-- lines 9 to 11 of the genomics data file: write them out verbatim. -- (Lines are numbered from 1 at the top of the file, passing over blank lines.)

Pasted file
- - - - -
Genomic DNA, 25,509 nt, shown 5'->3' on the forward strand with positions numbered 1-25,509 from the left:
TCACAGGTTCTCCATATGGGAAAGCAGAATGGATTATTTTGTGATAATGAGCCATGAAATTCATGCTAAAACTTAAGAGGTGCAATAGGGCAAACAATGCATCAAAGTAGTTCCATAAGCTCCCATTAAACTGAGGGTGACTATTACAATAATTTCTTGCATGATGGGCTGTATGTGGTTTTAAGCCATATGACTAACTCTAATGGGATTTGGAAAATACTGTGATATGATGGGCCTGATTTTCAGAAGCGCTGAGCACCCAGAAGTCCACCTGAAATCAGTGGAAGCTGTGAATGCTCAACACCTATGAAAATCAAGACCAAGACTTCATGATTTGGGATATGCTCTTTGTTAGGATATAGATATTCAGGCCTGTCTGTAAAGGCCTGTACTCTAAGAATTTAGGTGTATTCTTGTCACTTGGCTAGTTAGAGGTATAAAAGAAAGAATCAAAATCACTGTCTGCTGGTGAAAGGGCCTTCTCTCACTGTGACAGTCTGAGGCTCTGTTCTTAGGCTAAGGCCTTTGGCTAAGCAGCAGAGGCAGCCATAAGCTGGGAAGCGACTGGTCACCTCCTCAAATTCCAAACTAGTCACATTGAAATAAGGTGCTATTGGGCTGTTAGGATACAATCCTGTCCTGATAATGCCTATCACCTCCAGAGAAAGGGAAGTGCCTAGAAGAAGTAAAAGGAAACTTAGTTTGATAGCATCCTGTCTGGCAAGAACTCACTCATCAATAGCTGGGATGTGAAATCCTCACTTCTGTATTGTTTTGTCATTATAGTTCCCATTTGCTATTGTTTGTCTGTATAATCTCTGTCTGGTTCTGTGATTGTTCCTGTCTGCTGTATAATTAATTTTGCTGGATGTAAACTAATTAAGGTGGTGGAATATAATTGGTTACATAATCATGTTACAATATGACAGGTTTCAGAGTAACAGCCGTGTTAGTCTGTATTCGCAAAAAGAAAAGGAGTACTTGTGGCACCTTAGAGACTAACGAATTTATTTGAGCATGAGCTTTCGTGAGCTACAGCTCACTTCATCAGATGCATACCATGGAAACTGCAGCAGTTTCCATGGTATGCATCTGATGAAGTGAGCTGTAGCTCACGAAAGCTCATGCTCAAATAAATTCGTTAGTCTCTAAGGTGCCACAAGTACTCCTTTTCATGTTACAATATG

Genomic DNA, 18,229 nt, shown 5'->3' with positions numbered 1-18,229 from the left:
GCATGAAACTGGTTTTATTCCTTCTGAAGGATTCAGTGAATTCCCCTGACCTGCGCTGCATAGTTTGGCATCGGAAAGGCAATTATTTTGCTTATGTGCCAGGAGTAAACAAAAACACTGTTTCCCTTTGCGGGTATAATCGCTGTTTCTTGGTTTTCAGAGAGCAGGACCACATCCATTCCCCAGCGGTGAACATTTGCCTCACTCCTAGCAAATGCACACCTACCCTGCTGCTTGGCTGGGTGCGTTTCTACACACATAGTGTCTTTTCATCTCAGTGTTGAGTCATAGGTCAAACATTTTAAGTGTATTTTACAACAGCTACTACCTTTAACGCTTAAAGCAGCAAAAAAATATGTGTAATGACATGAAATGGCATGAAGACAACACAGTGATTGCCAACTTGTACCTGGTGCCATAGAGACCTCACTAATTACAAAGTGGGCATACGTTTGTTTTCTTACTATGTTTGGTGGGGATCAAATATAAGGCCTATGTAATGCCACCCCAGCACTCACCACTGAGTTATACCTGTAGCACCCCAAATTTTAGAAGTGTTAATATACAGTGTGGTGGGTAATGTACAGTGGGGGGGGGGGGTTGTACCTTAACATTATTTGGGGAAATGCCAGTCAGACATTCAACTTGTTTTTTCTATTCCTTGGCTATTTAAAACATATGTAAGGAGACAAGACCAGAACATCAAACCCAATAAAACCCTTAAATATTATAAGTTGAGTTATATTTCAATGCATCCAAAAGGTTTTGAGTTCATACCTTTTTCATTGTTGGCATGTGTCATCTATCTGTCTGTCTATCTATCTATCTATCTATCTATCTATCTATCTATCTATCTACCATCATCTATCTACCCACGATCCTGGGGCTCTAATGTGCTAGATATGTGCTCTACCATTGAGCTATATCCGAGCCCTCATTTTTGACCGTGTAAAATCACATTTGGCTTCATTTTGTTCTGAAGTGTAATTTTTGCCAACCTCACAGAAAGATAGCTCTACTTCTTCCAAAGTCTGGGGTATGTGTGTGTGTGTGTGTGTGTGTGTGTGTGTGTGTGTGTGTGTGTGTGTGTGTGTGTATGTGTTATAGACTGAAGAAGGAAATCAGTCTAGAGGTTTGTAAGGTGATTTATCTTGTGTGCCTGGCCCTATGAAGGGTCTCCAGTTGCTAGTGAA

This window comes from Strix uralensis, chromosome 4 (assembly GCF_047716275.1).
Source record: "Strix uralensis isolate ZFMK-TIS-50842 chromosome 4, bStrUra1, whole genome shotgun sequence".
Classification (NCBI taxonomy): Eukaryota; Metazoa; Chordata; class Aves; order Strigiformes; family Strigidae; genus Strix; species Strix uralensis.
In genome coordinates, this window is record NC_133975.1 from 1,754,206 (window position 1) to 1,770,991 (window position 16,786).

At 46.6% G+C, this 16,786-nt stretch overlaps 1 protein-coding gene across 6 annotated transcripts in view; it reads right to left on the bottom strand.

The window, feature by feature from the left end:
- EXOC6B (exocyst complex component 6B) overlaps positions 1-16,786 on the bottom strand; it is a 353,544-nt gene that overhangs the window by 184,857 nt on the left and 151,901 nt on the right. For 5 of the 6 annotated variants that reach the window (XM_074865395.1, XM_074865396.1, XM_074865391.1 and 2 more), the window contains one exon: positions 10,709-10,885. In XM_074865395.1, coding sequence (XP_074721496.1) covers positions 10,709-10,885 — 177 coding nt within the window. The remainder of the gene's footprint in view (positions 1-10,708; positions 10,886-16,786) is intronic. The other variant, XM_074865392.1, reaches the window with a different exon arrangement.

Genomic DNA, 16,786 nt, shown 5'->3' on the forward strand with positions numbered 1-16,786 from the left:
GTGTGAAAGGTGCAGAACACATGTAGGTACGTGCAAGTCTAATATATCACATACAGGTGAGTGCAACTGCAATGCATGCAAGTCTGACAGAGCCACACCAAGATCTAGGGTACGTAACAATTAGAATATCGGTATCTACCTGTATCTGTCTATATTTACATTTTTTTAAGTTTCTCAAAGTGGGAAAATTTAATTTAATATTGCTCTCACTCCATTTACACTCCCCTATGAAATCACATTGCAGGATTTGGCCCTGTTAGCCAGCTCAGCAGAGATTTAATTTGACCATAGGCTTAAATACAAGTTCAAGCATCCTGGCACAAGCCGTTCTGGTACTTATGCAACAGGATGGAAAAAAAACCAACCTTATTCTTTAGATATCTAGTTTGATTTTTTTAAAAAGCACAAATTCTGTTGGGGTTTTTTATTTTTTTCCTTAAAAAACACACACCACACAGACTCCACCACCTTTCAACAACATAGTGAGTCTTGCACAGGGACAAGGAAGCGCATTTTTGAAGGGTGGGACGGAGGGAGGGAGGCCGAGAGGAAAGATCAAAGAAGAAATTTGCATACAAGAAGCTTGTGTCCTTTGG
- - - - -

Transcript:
At 46.6% G+C, this 16,786-nt stretch overlaps 1 protein-coding gene across 6 annotated transcripts in view; it reads right to left on the bottom strand.

The window, feature by feature from the left end:
- EXOC6B (exocyst complex component 6B) overlaps positions 1-16,786 on the bottom strand; it is a 353,544-nt gene that overhangs the window by 184,857 nt on the left and 151,901 nt on the right. For 5 of the 6 annotated variants that reach the window (XM_074865395.1, XM_074865396.1, XM_074865391.1 and 2 more), the window contains one exon: positions 10,709-10,885. In XM_074865395.1, coding sequence (XP_074721496.1) covers positions 10,709-10,885 — 177 coding nt within the window. The remainder of the gene's footprint in view (positions 1-10,708; positions 10,886-16,786) is intronic. The other variant, XM_074865392.1, reaches the window with a different exon arrangement.